The application was a ASP.NET application, and the vendor used the CommandTimeout default which is 30 seconds.  What happened was that a process was invoked that called a stored procedure to archive information from a transactional table into an archive table inside of the database, and the number of rows being archived caused the stored procedures execution to exceeded 30 seconds resulting in a timeout in the ASP.NET application, and the application silently handled the exception by doing nothing.  The problem was that the stored procedure issued a BEGIN TRANSACTION before archiving the rows, and when the timeout occurred and the Attention Event was raised, the command aborted leaving the open transaction and creating the problem with the log not truncating. 

The connection was returned to the ASP.NET Connection Pool, and was constantly being reused by the application to do who knows what other operations, which is where killing the connection was potentially a very bad thing to do.  All of the activity performed by this session was performed under the open transaction, so by killing the session, all of the activity would be rolled back.  With no way to tell what exactly would be rolled back, killing the session should not be taken lightly.

For the remainder of this post I am going to show a repro of this particular problem and how to use Multiple Targets in Extended Events to simplify the troubleshooting this.

Setting Up the Demo

To setup a reproduction of this problem you will need two instances of SSMS open.  One of them will be used to connect to the SQL Server normally, and the other will be used to act like the ASP.NET application that originally had the problem.  To setup the second instance of SSMS to act like the ASP.NET application, we are going to set the Execution Timeout using the Options of the Connect to Database Engine window, and we are also going to add an Additional Connection Parameter to the connection to set the Application Name on the connection to “Some Poorly Written App” as shown in the below screenshots from SSMS.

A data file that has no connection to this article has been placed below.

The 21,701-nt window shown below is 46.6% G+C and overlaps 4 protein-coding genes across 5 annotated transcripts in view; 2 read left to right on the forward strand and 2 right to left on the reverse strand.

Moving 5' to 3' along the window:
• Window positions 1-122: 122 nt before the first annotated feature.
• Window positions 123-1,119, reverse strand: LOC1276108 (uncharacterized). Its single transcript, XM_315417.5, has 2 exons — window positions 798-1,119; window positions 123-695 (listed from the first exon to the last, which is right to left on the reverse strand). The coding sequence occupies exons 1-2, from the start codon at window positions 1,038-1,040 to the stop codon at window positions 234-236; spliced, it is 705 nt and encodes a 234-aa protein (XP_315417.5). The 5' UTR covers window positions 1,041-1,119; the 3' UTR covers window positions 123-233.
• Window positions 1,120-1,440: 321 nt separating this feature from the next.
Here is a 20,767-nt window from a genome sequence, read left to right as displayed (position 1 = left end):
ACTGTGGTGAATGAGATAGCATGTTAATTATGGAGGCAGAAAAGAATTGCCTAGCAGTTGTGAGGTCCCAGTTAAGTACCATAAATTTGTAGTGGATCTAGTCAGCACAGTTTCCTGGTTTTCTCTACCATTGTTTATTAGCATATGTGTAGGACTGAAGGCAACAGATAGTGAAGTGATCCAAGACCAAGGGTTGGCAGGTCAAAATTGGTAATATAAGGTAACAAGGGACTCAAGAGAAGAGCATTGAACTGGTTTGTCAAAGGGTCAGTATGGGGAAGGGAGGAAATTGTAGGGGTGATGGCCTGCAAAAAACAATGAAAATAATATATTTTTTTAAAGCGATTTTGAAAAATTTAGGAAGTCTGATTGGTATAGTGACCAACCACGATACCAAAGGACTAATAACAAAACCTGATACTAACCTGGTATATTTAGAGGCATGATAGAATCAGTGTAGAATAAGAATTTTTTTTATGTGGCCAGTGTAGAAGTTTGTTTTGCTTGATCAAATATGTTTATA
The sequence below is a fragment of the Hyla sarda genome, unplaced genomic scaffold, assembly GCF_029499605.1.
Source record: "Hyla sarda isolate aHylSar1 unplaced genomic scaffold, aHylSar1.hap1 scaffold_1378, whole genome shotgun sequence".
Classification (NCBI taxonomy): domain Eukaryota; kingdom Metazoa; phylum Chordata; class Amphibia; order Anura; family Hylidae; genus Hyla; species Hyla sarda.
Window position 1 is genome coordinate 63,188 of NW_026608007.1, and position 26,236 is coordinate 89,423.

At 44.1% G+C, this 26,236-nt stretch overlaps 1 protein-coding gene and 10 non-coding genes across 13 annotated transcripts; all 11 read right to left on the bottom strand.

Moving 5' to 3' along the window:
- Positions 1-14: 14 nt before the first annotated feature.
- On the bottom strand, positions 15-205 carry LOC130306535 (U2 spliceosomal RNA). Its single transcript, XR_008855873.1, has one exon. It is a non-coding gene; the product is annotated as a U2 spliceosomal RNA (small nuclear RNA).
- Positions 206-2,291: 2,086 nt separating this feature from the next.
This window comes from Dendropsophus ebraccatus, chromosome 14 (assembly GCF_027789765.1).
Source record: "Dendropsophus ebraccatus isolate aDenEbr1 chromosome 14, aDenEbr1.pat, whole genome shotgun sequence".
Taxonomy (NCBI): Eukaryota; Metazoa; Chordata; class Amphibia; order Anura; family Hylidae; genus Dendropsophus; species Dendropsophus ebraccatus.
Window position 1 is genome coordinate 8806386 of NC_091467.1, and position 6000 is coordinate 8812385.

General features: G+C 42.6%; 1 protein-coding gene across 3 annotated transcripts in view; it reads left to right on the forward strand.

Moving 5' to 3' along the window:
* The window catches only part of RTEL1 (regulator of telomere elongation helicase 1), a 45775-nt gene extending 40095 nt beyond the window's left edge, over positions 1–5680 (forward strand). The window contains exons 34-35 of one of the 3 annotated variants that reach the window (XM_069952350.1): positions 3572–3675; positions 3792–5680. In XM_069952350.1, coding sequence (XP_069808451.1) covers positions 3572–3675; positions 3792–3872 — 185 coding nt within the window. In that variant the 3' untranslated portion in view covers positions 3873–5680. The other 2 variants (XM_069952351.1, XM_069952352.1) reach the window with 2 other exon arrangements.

An XEvent a Day (11 of 31) – Targets Week – Using Multiple Targets to Debug Orphaned Transactions   image thumb    An XEvent a Day (11 of 31) – Targets Week – Using Multiple Targets to Debug Orphaned Transactions   image thumb

For the remainder of this blog post I am going to refer to the two different instances of SSMS as Normal and PoorApp in the hopes that this prevents confusion. 

In the Normal SSMS we will create a database and some objects to support the repro of the problem:

CREATE DATABASE [MultiTargetDemo]
GO
USE [MultiTargetDemo]
GO
CREATE TABLE dbo.RandomObjectsArchive
(ArchiveID int identity primary key,
 TableName nvarchar(128),
 IndexName nvarchar(128),
 ColumnName nvarchar(128))
GO
CREATE TABLE dbo.TrackArchiveRunTimes
(RuntimeID int identity primary key,
 ArchiveRuntime datetime DEFAULT(CURRENT_TIMESTAMP))
GO
CREATE PROCEDURE dbo.GenerateRandomObjects
AS
BEGIN TRANSACTION
    INSERT INTO dbo.TrackArchiveRunTimes
    DEFAULT VALUES;

    INSERT INTO RandomObjectsArchive
        (TableName, IndexName, ColumnName)
    SELECT TOP 10000 a.name, i.name, c.name